Three words say everything about the shape of Lane County's real estate market in January: selection, selection, selection.
Buyers had more choices in January than at any time in two years, as the county's inventory of active residential listings reached a 4.1-month supply at the current rate of sales, according to the monthly report from RMLS Inc., the Portland-based firm that provides multiple-listing services for Lane County.
Just a month earlier, the county's inventory had been sufficient to last only 2.5 months, and it reached an all-time low of 1.7 months last May.
"It's leveling off, as far as I'm concerned," said Cory Neu, president of the Eugene Association of Realtors and Eugene's representative to the RMLS board. "It used to be a pretty standard practice around here to get a six-month listing," Neu said. "Now, three to four months is kind of where it's at."
Neu said most of the increase in supply seems to be on the bottom end of the market, where investors are either building new entry-level homes or selling homes that previously served as rentals. The number of higher-end homes on the market has remained more stable, he said.
"But I'm definitely feeling, as the statistics say, that there is a larger inventory on the market right now," Neu said. "And that's really what's been driving our appreciation these last couple years, that very low inventory."
Despite the increasing supply, cost is one factor still working against some would-be home buyers. The median price of homes sold in January was $201,400 - 20.6 percent higher than the median price in January 2004.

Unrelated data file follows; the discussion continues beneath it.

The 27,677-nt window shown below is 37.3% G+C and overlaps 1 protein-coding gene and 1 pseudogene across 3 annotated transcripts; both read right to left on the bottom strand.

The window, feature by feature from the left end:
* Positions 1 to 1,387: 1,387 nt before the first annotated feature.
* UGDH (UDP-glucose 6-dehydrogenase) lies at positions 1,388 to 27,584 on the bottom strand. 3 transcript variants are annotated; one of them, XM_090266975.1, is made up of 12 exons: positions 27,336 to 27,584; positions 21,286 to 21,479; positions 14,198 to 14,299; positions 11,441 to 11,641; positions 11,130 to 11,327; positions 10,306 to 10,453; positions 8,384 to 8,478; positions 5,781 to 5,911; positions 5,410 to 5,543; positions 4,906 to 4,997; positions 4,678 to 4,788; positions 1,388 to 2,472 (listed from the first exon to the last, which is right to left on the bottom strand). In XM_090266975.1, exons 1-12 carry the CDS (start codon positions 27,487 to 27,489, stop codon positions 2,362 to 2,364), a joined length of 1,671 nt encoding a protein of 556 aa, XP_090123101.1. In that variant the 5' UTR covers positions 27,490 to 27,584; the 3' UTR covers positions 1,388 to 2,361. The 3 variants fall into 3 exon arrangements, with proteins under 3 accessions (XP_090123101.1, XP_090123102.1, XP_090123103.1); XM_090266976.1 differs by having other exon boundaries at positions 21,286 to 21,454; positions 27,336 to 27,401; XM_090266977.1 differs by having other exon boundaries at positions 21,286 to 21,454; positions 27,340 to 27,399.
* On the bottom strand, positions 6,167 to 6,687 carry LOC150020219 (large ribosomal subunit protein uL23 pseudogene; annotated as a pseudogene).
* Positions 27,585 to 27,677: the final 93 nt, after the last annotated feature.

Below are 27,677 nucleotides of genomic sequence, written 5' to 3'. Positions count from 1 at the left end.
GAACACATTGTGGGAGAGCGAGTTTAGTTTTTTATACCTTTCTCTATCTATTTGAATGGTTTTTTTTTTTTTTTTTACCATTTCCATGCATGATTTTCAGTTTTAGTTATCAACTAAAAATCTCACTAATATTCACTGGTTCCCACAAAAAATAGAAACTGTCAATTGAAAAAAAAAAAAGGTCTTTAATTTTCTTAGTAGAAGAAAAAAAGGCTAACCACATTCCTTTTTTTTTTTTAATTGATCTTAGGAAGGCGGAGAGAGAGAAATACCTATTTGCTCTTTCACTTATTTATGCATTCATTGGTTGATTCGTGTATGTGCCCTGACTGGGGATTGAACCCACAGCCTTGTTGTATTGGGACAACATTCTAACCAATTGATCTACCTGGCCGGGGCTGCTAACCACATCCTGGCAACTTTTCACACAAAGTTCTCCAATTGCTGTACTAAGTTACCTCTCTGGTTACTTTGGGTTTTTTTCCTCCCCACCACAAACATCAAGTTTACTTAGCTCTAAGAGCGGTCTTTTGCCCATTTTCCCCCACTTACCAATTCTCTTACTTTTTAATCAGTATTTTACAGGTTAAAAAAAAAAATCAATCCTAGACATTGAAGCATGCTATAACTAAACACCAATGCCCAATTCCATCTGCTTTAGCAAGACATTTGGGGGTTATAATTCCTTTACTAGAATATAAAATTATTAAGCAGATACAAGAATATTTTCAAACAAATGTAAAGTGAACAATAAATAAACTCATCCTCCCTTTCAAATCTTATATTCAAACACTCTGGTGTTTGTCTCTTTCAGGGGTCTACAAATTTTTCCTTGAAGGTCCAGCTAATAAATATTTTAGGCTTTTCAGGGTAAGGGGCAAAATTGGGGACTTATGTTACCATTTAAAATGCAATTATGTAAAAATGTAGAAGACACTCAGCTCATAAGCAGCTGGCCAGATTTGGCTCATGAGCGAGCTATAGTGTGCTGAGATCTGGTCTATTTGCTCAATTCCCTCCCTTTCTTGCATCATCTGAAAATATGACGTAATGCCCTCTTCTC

However, the median price was at its lowest level since an all-time high of $209,900 was reached last August.
Neu said the gradual settling in prices is likely a reaction to expanding inventory. When more homes are on the market, asking prices are driven more by current listings and somewhat less by what previous sellers have gotten for their homes, he said.
"You've also got to take a look at your competition that's actively on the market," Neu said.
Home sales and construction have been been in a boom mode nationwide for the past two years due largely to mortgage interest rates that remained at historically low levels. Mortgage rates have risen nearly a full percentage point from their low point about a year ago, but apparently are not yet high enough to burst the housing market's bubble, as many have predicted. The average rate for a 30-year, fixed-rate mortgage is 5.75 percent, according to bankrate.com.
Read more: http://www.registerguard.com/news/2...les.0301.p1.php